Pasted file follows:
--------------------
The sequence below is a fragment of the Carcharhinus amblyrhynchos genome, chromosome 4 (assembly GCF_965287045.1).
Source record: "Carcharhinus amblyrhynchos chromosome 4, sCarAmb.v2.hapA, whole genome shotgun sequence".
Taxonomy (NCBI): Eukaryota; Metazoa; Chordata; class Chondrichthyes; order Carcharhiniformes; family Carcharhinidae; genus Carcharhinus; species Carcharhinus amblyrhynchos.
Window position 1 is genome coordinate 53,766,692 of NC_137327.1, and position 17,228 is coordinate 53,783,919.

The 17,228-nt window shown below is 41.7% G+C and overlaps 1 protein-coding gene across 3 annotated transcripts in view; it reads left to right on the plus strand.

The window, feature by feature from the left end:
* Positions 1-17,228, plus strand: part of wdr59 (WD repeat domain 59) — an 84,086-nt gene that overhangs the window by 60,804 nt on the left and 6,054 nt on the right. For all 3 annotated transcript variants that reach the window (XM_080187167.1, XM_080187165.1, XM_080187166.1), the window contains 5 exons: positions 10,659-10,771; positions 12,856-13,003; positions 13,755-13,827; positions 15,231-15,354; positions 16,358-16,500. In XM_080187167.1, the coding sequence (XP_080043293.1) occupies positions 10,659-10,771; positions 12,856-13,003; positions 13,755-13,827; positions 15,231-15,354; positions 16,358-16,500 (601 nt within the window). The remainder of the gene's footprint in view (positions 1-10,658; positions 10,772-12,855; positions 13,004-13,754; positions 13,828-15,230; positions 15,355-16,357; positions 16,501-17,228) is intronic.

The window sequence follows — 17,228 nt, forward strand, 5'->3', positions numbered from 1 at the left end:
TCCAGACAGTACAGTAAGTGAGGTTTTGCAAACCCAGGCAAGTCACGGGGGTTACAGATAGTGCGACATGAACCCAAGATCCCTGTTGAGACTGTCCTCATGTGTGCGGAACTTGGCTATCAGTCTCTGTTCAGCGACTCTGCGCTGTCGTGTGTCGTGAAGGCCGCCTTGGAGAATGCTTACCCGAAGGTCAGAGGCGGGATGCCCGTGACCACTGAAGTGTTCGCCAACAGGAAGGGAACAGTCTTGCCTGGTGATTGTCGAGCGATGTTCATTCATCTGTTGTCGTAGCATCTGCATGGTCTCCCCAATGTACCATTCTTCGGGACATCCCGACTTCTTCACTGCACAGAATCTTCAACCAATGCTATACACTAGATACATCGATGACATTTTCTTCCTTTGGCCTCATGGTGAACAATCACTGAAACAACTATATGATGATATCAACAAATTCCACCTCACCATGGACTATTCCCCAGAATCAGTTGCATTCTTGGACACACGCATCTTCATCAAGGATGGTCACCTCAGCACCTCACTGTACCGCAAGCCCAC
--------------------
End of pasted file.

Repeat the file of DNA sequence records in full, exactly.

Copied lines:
The sequence below is a fragment of the Carcharhinus amblyrhynchos genome, chromosome 4 (assembly GCF_965287045.1).
Source record: "Carcharhinus amblyrhynchos chromosome 4, sCarAmb.v2.hapA, whole genome shotgun sequence".
Taxonomy (NCBI): Eukaryota; Metazoa; Chordata; class Chondrichthyes; order Carcharhiniformes; family Carcharhinidae; genus Carcharhinus; species Carcharhinus amblyrhynchos.
Window position 1 is genome coordinate 53,766,692 of NC_137327.1, and position 17,228 is coordinate 53,783,919.

The 17,228-nt window shown below is 41.7% G+C and overlaps 1 protein-coding gene across 3 annotated transcripts in view; it reads left to right on the plus strand.

The window, feature by feature from the left end:
* Positions 1-17,228, plus strand: part of wdr59 (WD repeat domain 59) — an 84,086-nt gene that overhangs the window by 60,804 nt on the left and 6,054 nt on the right. For all 3 annotated transcript variants that reach the window (XM_080187167.1, XM_080187165.1, XM_080187166.1), the window contains 5 exons: positions 10,659-10,771; positions 12,856-13,003; positions 13,755-13,827; positions 15,231-15,354; positions 16,358-16,500. In XM_080187167.1, the coding sequence (XP_080043293.1) occupies positions 10,659-10,771; positions 12,856-13,003; positions 13,755-13,827; positions 15,231-15,354; positions 16,358-16,500 (601 nt within the window). The remainder of the gene's footprint in view (positions 1-10,658; positions 10,772-12,855; positions 13,004-13,754; positions 13,828-15,230; positions 15,355-16,357; positions 16,501-17,228) is intronic.

The window sequence follows — 17,228 nt, forward strand, 5'->3', positions numbered from 1 at the left end:
TCCAGACAGTACAGTAAGTGAGGTTTTGCAAACCCAGGCAAGTCACGGGGGTTACAGATAGTGCGACATGAACCCAAGATCCCTGTTGAGACTGTCCTCATGTGTGCGGAACTTGGCTATCAGTCTCTGTTCAGCGACTCTGCGCTGTCGTGTGTCGTGAAGGCCGCCTTGGAGAATGCTTACCCGAAGGTCAGAGGCGGGATGCCCGTGACCACTGAAGTGTTCGCCAACAGGAAGGGAACAGTCTTGCCTGGTGATTGTCGAGCGATGTTCATTCATCTGTTGTCGTAGCATCTGCATGGTCTCCCCAATGTACCATTCTTCGGGACATCCCGACTTCTTCACTGCACAGAATCTTCAACCAATGCTATACACTAGATACATCGATGACATTTTCTTCCTTTGGCCTCATGGTGAACAATCACTGAAACAACTATATGATGATATCAACAAATTCCACCTCACCATGGACTATTCCCCAGAATCAGTTGCATTCTTGGACACACGCATCTTCATCAAGGATGGTCACCTCAGCACCTCACTGTACCGCAAGCCCAC